The corneal contact lens and aqueous humor hypoxia in cats

E. Stefansson, M. L. Wolbarsht, M. B. Landers

Research output: Contribution to journalArticlepeer-review

14 Citations (Scopus)


The cornea normally receives its oxygen from both the atmosphere and the aqueous humor. When a thick polymethylmethacrylate contact lens is placed on the cat cornea, access of atmospheric oxygen to the cornea is restricted, and the outer part of the cornea becomes hypoxic. This results in an increase in the oxygen flux from the aqueous humor into the cornea, and the oxygen tension in the aqueous humor decreases, as is demonstrated in this study. This increased oxygen flux from the aqueous into the cornea tends to alleviate the hypoxia caused by a corneal contact lens. Thus, the cornea can tolerate a thicker contact lens with less hypoxia than would be expected if only the oxygen supply from the atmosphere were considered.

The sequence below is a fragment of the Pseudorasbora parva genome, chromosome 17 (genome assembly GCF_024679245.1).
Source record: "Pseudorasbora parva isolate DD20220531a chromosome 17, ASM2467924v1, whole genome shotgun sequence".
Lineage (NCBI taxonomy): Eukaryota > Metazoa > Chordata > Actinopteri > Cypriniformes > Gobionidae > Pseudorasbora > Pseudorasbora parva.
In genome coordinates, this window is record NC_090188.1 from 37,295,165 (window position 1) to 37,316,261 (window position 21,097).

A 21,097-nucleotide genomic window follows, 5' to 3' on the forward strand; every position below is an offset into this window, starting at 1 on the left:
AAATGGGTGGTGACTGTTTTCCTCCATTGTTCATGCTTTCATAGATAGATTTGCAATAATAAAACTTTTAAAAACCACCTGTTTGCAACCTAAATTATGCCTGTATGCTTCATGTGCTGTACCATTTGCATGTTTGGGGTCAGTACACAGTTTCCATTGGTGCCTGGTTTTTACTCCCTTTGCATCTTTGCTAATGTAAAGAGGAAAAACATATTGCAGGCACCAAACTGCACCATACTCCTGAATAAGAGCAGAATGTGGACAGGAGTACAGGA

Original languageEnglish
Pages (from-to)1052-1054
Number of pages3
JournalInvestigative Ophthalmology and Visual Science
Issue number8
Publication statusPublished - 1983


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